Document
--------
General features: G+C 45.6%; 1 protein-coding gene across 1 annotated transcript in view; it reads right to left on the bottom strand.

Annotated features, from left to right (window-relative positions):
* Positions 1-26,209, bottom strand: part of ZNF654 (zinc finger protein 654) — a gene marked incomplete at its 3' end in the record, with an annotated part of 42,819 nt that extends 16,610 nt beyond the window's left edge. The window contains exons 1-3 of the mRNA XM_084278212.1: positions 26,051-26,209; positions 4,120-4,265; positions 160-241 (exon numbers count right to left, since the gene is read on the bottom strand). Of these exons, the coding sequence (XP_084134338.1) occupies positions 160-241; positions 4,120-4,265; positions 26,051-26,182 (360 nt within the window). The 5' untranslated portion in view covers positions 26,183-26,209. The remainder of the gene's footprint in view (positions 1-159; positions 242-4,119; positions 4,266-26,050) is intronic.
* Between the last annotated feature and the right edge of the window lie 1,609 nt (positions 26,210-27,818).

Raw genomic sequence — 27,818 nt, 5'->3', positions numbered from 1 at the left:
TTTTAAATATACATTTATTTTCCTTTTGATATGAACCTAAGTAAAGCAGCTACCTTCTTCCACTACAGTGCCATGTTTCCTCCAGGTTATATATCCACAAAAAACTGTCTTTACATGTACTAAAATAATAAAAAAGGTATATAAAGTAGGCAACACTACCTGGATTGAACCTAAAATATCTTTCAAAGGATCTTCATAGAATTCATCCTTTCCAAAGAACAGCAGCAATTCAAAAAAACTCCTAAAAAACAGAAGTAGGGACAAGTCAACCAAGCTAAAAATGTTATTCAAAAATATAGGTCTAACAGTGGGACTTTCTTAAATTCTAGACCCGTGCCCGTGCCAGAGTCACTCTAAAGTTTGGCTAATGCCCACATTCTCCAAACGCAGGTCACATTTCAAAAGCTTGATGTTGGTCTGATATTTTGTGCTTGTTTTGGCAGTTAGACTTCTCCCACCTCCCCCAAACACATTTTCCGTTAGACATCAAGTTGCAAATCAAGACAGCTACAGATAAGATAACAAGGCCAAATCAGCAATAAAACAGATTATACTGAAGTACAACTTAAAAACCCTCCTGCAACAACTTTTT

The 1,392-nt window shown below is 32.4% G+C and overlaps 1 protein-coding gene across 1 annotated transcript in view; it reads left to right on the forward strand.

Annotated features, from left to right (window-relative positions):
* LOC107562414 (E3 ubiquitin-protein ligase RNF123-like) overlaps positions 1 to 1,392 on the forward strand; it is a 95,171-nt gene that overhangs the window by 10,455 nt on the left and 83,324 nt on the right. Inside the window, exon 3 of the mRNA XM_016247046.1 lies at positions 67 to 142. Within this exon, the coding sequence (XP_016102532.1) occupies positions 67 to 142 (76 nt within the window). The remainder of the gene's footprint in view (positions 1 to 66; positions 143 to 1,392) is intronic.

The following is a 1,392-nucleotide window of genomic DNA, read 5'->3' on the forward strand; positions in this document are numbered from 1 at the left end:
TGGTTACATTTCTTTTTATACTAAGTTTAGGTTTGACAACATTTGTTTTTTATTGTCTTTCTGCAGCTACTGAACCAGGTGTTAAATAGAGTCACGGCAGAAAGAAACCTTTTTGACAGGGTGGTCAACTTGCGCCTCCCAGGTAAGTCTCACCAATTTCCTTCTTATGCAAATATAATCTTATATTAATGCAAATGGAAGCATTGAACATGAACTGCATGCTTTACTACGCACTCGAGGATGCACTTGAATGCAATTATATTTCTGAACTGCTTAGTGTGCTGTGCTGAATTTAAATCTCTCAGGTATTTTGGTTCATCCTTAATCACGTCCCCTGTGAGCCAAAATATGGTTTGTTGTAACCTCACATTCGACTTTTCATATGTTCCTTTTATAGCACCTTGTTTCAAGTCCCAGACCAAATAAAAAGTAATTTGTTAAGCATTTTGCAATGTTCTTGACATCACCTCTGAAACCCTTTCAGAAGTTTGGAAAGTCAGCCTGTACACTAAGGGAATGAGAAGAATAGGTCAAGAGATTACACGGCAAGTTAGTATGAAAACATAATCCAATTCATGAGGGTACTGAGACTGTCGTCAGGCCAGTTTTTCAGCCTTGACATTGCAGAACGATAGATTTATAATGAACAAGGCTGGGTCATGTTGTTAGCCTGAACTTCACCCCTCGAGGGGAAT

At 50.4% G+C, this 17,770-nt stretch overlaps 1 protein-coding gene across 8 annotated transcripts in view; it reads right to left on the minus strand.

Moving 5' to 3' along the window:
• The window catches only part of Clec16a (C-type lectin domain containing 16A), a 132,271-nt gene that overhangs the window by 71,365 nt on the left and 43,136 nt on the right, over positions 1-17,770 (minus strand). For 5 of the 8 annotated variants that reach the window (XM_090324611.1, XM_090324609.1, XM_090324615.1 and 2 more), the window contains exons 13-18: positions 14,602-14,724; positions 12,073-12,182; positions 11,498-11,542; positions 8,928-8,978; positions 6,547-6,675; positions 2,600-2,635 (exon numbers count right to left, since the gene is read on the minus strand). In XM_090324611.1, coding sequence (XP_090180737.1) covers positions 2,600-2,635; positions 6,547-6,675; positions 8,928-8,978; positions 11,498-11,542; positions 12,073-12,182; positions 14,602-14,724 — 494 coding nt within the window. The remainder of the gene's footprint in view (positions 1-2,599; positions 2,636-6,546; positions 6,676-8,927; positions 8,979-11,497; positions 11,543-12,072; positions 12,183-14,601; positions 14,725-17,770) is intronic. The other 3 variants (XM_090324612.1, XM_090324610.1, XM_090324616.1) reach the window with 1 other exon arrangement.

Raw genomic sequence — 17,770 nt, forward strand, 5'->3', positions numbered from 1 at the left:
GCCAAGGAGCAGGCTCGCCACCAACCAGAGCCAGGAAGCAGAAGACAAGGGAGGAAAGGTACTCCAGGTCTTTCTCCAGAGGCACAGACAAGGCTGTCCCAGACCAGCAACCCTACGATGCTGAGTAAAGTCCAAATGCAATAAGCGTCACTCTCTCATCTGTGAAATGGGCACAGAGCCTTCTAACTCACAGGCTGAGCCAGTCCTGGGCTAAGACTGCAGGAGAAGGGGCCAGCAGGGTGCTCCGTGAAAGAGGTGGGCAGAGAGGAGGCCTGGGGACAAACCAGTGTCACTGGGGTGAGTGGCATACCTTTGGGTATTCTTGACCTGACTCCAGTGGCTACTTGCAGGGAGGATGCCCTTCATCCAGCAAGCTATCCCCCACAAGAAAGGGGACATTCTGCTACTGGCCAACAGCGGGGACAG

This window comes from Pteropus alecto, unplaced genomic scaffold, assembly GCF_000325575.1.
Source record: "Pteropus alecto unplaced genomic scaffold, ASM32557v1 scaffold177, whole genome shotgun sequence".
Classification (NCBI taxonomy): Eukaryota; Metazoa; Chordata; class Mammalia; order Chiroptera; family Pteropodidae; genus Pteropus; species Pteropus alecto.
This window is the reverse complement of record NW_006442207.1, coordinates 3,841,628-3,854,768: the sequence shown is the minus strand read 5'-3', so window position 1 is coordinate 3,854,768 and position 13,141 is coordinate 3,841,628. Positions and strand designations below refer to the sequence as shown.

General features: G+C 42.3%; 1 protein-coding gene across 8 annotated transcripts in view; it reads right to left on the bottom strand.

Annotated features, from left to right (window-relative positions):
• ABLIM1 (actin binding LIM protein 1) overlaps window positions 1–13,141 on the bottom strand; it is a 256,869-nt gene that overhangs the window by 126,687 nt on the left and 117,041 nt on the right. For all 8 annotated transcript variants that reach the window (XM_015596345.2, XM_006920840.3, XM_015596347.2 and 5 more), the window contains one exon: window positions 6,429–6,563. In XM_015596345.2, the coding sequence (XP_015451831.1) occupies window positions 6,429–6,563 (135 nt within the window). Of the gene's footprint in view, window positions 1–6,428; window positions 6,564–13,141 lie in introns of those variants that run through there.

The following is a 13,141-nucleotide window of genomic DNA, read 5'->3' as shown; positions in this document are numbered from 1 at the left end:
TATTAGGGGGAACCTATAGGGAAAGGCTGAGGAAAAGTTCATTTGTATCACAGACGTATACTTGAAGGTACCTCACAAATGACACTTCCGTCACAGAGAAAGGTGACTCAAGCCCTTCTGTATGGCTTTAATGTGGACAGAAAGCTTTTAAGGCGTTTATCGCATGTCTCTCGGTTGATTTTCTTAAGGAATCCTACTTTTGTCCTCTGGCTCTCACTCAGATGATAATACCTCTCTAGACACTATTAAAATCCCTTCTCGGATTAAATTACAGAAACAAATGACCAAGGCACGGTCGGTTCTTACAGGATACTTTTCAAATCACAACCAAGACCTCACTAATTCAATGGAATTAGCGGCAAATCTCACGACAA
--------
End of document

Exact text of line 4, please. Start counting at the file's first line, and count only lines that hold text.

* Between the last annotated feature and the right edge of the window lie 1,609 nt (positions 26,210-27,818).